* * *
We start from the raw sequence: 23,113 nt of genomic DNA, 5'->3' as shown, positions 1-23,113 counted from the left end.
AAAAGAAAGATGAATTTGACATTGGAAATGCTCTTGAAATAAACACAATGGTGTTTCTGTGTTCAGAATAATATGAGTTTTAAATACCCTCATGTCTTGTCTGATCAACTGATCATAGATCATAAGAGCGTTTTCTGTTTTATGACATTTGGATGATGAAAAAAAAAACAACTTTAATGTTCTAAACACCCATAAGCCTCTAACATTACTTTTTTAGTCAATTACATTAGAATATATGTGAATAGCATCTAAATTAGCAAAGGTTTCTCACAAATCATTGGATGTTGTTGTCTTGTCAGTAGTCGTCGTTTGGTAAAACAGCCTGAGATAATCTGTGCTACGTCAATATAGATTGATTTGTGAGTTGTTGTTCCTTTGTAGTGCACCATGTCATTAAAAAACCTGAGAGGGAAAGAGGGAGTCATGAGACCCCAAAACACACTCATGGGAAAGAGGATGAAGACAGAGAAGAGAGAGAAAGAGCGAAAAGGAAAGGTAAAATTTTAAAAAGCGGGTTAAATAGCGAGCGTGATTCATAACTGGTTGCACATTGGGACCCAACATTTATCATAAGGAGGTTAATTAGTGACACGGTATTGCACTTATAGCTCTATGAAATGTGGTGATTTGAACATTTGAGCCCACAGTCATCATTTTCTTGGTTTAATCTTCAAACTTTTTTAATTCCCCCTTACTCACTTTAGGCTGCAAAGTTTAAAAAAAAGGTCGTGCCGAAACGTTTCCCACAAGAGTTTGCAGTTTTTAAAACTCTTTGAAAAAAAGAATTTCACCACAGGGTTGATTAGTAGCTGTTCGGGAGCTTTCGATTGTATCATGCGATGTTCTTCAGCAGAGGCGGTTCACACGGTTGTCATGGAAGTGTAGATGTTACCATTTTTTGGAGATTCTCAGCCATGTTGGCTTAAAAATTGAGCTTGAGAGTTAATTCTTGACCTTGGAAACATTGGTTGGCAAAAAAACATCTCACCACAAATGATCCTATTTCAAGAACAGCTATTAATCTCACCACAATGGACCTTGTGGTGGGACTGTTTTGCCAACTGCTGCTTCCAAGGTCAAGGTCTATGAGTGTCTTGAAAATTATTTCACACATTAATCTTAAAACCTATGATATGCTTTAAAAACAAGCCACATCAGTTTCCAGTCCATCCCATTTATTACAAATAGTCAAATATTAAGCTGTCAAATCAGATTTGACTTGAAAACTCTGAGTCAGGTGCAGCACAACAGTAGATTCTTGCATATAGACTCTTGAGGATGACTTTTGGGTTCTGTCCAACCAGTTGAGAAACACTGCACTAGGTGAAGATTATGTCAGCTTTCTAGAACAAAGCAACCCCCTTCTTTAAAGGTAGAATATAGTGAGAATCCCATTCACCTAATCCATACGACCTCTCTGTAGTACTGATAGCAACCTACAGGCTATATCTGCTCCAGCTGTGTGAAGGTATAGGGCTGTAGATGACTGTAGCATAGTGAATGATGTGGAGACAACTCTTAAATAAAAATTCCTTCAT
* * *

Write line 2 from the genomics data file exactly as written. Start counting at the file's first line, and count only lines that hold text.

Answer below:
AAAAGAAAGATGAATTTGACATTGGAAATGCTCTTGAAATAAACACAATGGTGTTTCTGTGTTCAGAATAATATGAGTTTTAAATACCCTCATGTCTTGTCTGATCAACTGATCATAGATCATAAGAGCGTTTTCTGTTTTATGACATTTGGATGATGAAAAAAAAAACAACTTTAATGTTCTAAACACCCATAAGCCTCTAACATTACTTTTTTAGTCAATTACATTAGAATATATGTGAATAGCATCTAAATTAGCAAAGGTTTCTCACAAATCATTGGATGTTGTTGTCTTGTCAGTAGTCGTCGTTTGGTAAAACAGCCTGAGATAATCTGTGCTACGTCAATATAGATTGATTTGTGAGTTGTTGTTCCTTTGTAGTGCACCATGTCATTAAAAAACCTGAGAGGGAAAGAGGGAGTCATGAGACCCCAAAACACACTCATGGGAAAGAGGATGAAGACAGAGAAGAGAGAGAAAGAGCGAAAAGGAAAGGTAAAATTTTAAAAAGCGGGTTAAATAGCGAGCGTGATTCATAACTGGTTGCACATTGGGACCCAACATTTATCATAAGGAGGTTAATTAGTGACACGGTATTGCACTTATAGCTCTATGAAATGTGGTGATTTGAACATTTGAGCCCACAGTCATCATTTTCTTGGTTTAATCTTCAAACTTTTTTAATTCCCCCTTACTCACTTTAGGCTGCAAAGTTTAAAAAAAAGGTCGTGCCGAAACGTTTCCCACAAGAGTTTGCAGTTTTTAAAACTCTTTGAAAAAAAGAATTTCACCACAGGGTTGATTAGTAGCTGTTCGGGAGCTTTCGATTGTATCATGCGATGTTCTTCAGCAGAGGCGGTTCACACGGTTGTCATGGAAGTGTAGATGTTACCATTTTTTGGAGATTCTCAGCCATGTTGGCTTAAAAATTGAGCTTGAGAGTTAATTCTTGACCTTGGAAACATTGGTTGGCAAAAAAACATCTCACCACAAATGATCCTATTTCAAGAACAGCTATTAATCTCACCACAATGGACCTTGTGGTGGGACTGTTTTGCCAACTGCTGCTTCCAAGGTCAAGGTCTATGAGTGTCTTGAAAATTATTTCACACATTAATCTTAAAACCTATGATATGCTTTAAAAACAAGCCACATCAGTTTCCAGTCCATCCCATTTATTACAAATAGTCAAATATTAAGCTGTCAAATCAGATTTGACTTGAAAACTCTGAGTCAGGTGCAGCACAACAGTAGATTCTTGCATATAGACTCTTGAGGATGACTTTTGGGTTCTGTCCAACCAGTTGAGAAACACTGCACTAGGTGAAGATTATGTCAGCTTTCTAGAACAAAGCAACCCCCTTCTTTAAAGGTAGAATATAGTGAGAATCCCATTCACCTAATCCATACGACCTCTCTGTAGTACTGATAGCAACCTACAGGCTATATCTGCTCCAGCTGTGTGAAGGTATAGGGCTGTAGATGACTGTAGCATAGTGAATGATGTGGAGACAACTCTTAAATAAAAATTCCTTCAT